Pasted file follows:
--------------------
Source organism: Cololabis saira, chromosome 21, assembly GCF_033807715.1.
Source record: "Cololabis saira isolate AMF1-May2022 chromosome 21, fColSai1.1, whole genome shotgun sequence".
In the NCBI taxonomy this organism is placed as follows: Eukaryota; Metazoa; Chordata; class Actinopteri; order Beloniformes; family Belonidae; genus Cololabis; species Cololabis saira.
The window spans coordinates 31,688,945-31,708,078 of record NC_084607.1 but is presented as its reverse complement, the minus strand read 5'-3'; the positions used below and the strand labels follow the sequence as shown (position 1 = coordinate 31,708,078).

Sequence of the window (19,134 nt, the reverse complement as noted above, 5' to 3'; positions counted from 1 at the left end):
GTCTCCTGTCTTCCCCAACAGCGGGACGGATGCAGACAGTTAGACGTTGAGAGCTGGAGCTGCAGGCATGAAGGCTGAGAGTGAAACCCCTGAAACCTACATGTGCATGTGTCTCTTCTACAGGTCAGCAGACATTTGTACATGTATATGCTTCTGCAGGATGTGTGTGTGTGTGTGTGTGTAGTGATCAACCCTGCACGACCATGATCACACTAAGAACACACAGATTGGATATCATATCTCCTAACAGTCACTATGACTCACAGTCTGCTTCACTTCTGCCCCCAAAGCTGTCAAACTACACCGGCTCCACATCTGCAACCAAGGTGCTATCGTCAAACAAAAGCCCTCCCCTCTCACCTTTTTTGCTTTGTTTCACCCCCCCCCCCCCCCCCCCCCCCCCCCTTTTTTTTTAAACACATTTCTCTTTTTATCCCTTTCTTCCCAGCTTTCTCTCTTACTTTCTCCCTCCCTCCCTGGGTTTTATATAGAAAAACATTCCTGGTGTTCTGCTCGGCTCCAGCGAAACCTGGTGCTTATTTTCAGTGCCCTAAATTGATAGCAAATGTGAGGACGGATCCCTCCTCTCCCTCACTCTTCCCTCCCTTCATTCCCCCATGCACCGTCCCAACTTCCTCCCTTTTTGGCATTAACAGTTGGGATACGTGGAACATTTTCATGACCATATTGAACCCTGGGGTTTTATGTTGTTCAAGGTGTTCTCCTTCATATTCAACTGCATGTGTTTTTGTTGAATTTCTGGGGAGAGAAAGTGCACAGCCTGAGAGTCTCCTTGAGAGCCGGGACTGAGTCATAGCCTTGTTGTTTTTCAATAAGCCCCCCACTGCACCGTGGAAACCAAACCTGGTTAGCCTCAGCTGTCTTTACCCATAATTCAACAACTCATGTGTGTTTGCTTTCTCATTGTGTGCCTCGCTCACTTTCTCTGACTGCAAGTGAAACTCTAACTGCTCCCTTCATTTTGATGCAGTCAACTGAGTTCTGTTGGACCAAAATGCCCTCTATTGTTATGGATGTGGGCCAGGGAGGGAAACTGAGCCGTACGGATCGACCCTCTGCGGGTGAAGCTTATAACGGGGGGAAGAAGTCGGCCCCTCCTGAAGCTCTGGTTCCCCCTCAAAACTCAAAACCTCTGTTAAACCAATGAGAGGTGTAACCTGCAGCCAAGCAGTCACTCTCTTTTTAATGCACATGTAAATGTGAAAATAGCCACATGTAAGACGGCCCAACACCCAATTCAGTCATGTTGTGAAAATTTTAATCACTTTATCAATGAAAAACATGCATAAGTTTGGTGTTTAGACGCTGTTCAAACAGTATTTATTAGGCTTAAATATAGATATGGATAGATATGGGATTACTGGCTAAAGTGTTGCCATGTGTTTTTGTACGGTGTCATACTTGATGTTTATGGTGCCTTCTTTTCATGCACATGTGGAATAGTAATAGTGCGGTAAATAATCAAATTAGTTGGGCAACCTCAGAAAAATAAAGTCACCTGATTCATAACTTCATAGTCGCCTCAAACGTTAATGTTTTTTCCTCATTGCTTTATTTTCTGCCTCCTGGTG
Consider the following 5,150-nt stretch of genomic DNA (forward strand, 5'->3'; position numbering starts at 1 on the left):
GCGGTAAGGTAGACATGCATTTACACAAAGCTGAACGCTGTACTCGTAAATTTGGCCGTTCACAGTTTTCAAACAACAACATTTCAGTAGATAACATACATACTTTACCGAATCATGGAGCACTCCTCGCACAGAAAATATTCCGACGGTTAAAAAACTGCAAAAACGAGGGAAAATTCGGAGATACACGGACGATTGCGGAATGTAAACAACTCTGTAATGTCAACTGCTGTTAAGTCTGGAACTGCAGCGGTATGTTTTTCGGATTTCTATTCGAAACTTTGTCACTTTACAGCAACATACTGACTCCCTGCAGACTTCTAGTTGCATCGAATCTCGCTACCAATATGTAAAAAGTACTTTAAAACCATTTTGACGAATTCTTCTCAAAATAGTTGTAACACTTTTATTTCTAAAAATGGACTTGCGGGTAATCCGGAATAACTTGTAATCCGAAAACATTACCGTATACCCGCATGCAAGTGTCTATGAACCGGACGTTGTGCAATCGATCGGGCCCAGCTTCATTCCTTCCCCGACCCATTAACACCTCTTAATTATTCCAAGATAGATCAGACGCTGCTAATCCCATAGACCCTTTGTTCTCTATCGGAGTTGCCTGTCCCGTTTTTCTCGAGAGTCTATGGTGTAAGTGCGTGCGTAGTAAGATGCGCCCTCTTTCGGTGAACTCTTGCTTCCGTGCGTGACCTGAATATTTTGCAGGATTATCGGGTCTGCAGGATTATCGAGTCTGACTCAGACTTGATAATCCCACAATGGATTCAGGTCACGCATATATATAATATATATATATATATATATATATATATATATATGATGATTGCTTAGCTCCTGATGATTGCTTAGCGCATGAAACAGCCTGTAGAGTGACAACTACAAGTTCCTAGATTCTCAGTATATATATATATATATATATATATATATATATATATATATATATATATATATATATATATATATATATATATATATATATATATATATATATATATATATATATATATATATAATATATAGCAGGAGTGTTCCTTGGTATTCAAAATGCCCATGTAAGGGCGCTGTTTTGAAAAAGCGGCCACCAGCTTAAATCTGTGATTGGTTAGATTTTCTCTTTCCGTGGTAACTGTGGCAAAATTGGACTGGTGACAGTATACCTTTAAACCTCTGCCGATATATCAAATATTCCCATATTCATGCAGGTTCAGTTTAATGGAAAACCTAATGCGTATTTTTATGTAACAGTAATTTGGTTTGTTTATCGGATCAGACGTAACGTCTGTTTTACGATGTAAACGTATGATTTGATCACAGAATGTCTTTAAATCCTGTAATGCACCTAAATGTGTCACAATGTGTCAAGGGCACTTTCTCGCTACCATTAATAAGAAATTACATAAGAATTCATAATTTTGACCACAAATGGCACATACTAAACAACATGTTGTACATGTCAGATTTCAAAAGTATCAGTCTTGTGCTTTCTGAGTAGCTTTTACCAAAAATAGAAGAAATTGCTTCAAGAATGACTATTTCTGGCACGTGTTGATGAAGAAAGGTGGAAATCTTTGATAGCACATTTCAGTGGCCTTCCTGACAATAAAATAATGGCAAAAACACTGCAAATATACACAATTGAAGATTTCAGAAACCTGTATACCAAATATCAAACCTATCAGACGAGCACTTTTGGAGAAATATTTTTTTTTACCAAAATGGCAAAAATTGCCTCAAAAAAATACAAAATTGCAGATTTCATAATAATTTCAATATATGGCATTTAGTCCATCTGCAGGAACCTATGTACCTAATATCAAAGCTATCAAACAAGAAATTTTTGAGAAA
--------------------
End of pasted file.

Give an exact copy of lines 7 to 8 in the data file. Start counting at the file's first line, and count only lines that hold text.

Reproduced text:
Consider the following 5,150-nt stretch of genomic DNA (forward strand, 5'->3'; position numbering starts at 1 on the left):
GCGGTAAGGTAGACATGCATTTACACAAAGCTGAACGCTGTACTCGTAAATTTGGCCGTTCACAGTTTTCAAACAACAACATTTCAGTAGATAACATACATACTTTACCGAATCATGGAGCACTCCTCGCACAGAAAATATTCCGACGGTTAAAAAACTGCAAAAACGAGGGAAAATTCGGAGATACACGGACGATTGCGGAATGTAAACAACTCTGTAATGTCAACTGCTGTTAAGTCTGGAACTGCAGCGGTATGTTTTTCGGATTTCTATTCGAAACTTTGTCACTTTACAGCAACATACTGACTCCCTGCAGACTTCTAGTTGCATCGAATCTCGCTACCAATATGTAAAAAGTACTTTAAAACCATTTTGACGAATTCTTCTCAAAATAGTTGTAACACTTTTATTTCTAAAAATGGACTTGCGGGTAATCCGGAATAACTTGTAATCCGAAAACATTACCGTATACCCGCATGCAAGTGTCTATGAACCGGACGTTGTGCAATCGATCGGGCCCAGCTTCATTCCTTCCCCGACCCATTAACACCTCTTAATTATTCCAAGATAGATCAGACGCTGCTAATCCCATAGACCCTTTGTTCTCTATCGGAGTTGCCTGTCCCGTTTTTCTCGAGAGTCTATGGTGTAAGTGCGTGCGTAGTAAGATGCGCCCTCTTTCGGTGAACTCTTGCTTCCGTGCGTGACCTGAATATTTTGCAGGATTATCGGGTCTGCAGGATTATCGAGTCTGACTCAGACTTGATAATCCCACAATGGATTCAGGTCACGCATATATATAATATATATATATATATATATATATATATATATATGATGATTGCTTAGCTCCTGATGATTGCTTAGCGCATGAAACAGCCTGTAGAGTGACAACTACAAGTTCCTAGATTCTCAGTATATATATATATATATATATATATATATATATATATATATATATATATATATATATATATATATATATATATATATATATATATATATATATATATATATATATATATATATAATATATAGCAGGAGTGTTCCTTGGTATTCAAAATGCCCATGTAAGGGCGCTGTTTTGAAAAAGCGGCCACCAGCTTAAATCTGTGATTGGTTAGATTTTCTCTTTCCGTGGTAACTGTGGCAAAATTGGACTGGTGACAGTATACCTTTAAACCTCTGCCGATATATCAAATATTCCCATATTCATGCAGGTTCAGTTTAATGGAAAACCTAATGCGTATTTTTATGTAACAGTAATTTGGTTTGTTTATCGGATCAGACGTAACGTCTGTTTTACGATGTAAACGTATGATTTGATCACAGAATGTCTTTAAATCCTGTAATGCACCTAAATGTGTCACAATGTGTCAAGGGCACTTTCTCGCTACCATTAATAAGAAATTACATAAGAATTCATAATTTTGACCACAAATGGCACATACTAAACAACATGTTGTACATGTCAGATTTCAAAAGTATCAGTCTTGTGCTTTCTGAGTAGCTTTTACCAAAAATAGAAGAAATTGCTTCAAGAATGACTATTTCTGGCACGTGTTGATGAAGAAAGGTGGAAATCTTTGATAGCACATTTCAGTGGCCTTCCTGACAATAAAATAATGGCAAAAACACTGCAAATATACACAATTGAAGATTTCAGAAACCTGTATACCAAATATCAAACCTATCAGACGAGCACTTTTGGAGAAATATTTTTTTTTACCAAAATGGCAAAAATTGCCTCAAAAAAATACAAAATTGCAGATTTCATAATAATTTCAATATATGGCATTTAGTCCATCTGCAGGAACCTATGTACCTAATATCAAAGCTATCAAACAAGAAATTTTTGAGAAA